Obituaries

Tony Scott, 85; Jazz Clarinetist Explored Eclectic Mix of Music

By Matt Schudel
Washington Post Staff Writer
Sunday, April 1, 2007

Tony Scott, 85, a jazz musician who helped expand the musical limits of the clarinet and who was an early proponent of what is now called world music, died March 28 at his home in Rome, where he had lived for more than 30 years. He had prostate cancer.

A musician of vast and eclectic range, Mr. Scott found fame in the 1940s as one of the first clarinetists to master the difficult new jazz idiom of bebop, with its tricky chords and acrobatic runs. He led his own groups as a clarinetist, played in the saxophone sections of bands led by Duke Ellington, Tommy Dorsey and Buddy Rich and also performed as a pianist. In the mid-1950s, when he was music director for singer Harry Belafonte, he wrote the arrangement for "Banana Boat Song (Day-O)," one of Belafonte's biggest hits.

Mr. Scott recorded with such renowned musicians and singers as Dizzy Gillespie, Thelonious Monk, Bill Evans, Sarah Vaughan and Billie Holiday, yet he spoke fondly of times when he'd walk down streets in Bulgaria or Indonesia, piping away on his clarinet. He spent several years in Asia and Africa in the 1950s and '60s and made albums reflecting his interest in the music of other cultures.

"I was searching for something new, emotionally and spiritually," he said in a 1966 interview. "The jazz world here had turned cold for me -- cool jazz, cool people. It was without passion. I found the warmth I sought in Japan."

He had an outgoing personality that made him popular with other musicians. He wrote songs for Holiday, with whom he recorded on clarinet and piano, and also composed music for short films featuring stripper Lili St. Cyr.

At his peak in the 1940s and '50s, Mr. Scott was considered the most advanced clarinetist of his generation, rivaled only by Buddy DeFranco. In 1953, critic Nat Hentoff wrote in Down Beat magazine: "No other modern clarinetist has the fire, the drive, and the beat Tony generates."

"Mr. Scott has stretched the jazz range of his instrument farther than any of his contemporaries," John S. Wilson wrote in the New York Times in 1958. "He is the most exciting jazz musician playing today."

Mr. Scott, whose given name was Anthony Joseph Sciacca, was born June 17, 1921, in Morristown, N.J., the son of Sicilian immigrants. He began playing a metal clarinet at age 12, formed his first band at 14, quickly mastered the piano and was playing in Harlem jazz sessions by the time he was 18.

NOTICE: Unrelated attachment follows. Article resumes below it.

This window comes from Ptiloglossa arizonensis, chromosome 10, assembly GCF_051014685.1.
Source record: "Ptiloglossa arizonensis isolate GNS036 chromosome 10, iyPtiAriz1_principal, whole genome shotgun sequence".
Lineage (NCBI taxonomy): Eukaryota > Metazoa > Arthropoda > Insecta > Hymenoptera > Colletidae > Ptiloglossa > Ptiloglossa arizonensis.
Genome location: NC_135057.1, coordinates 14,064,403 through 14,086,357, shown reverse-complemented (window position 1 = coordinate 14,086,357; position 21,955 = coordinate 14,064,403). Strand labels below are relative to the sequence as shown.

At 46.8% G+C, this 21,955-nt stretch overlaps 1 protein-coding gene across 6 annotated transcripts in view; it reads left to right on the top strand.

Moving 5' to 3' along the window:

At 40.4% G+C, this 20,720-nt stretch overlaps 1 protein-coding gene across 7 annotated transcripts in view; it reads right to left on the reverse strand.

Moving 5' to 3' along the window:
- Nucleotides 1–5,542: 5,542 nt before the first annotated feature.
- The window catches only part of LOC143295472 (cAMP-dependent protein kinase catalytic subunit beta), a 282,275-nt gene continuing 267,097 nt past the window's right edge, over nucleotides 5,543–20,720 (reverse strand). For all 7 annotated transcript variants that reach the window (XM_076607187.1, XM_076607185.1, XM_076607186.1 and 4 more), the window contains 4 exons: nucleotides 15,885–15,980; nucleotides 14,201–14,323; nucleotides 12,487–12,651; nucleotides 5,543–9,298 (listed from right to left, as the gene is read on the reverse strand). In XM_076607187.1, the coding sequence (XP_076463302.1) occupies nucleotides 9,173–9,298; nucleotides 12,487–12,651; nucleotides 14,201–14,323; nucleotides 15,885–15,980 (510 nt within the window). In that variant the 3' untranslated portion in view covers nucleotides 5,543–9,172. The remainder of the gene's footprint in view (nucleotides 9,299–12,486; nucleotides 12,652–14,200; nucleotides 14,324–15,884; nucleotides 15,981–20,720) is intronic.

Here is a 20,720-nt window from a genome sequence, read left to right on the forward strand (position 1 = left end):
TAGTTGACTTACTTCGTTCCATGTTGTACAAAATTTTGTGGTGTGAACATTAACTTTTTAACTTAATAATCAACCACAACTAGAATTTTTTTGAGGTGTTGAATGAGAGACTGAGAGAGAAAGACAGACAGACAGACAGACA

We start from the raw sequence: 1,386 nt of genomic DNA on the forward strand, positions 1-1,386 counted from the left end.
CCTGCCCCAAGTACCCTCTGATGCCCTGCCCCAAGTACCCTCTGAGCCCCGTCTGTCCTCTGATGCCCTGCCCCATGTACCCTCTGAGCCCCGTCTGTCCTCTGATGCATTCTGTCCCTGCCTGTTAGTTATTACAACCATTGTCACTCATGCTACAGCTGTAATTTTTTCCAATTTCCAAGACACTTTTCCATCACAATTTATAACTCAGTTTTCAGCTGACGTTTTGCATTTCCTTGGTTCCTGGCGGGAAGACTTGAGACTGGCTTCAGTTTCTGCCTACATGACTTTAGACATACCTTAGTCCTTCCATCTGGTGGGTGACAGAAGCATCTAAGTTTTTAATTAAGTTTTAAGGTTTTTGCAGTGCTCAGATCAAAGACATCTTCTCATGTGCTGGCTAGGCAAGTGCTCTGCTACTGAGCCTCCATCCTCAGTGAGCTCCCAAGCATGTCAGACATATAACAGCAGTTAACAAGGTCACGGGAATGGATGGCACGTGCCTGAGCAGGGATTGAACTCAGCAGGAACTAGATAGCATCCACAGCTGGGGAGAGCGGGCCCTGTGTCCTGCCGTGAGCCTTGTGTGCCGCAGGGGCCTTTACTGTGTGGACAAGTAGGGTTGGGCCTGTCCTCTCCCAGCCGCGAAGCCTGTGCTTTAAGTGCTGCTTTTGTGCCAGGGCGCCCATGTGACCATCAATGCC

He studied for three years at the Juilliard School, performing Ellington's "Sophisticated Lady" on piano as his audition piece. He played in Army bands during World War II and spent nights in New York jazz clubs.

In 1943, he first heard saxophonist Charlie Parker, one of the progenitors of the new bebop style, and was determined to bring Parker's musical advances to the clarinet. They often performed together, and Mr. Scott would later call Parker the greatest man -- not just the greatest musician -- of the century.

At a concert in Yugoslavia in 1957, two years after Parker's death, Mr. Scott improvised "Blues for Charlie Parker," which became his best-known composition.

"It was a spur-of-the-moment thing," he said. "The audience gave me a five-minute standing ovation. Musically, it was the high point of my life."

In 1970, he settled in Rome and formed a five-year musical association with Romano Mussolini, an acclaimed jazz pianist who was the son of Italy's executed fascist leader. Mr. Scott experimented broadly with musical styles in the 1970s and '80s before returning to more traditional jazz late in his career.

"Without experimenters, jazz would die a lingering death," he said on his Web site. "I believe in being receptive to all music. . . . If you stop learning, you might as well throw your horn away."

Cultivating an air of eccentricity, he grew a chest-length white beard and sometimes took apart his clarinet onstage, pretending to use it as a telephone. Nonetheless, his playing remained strong, and he continued to perform into his 80s.

In addition to his performing career, Mr. Scott had a large collection of photographs of jazz musicians and made jazz-influenced paintings.

Survivors include his third wife, Cinzia Scott of Rome; and two daughters from earlier marriages.


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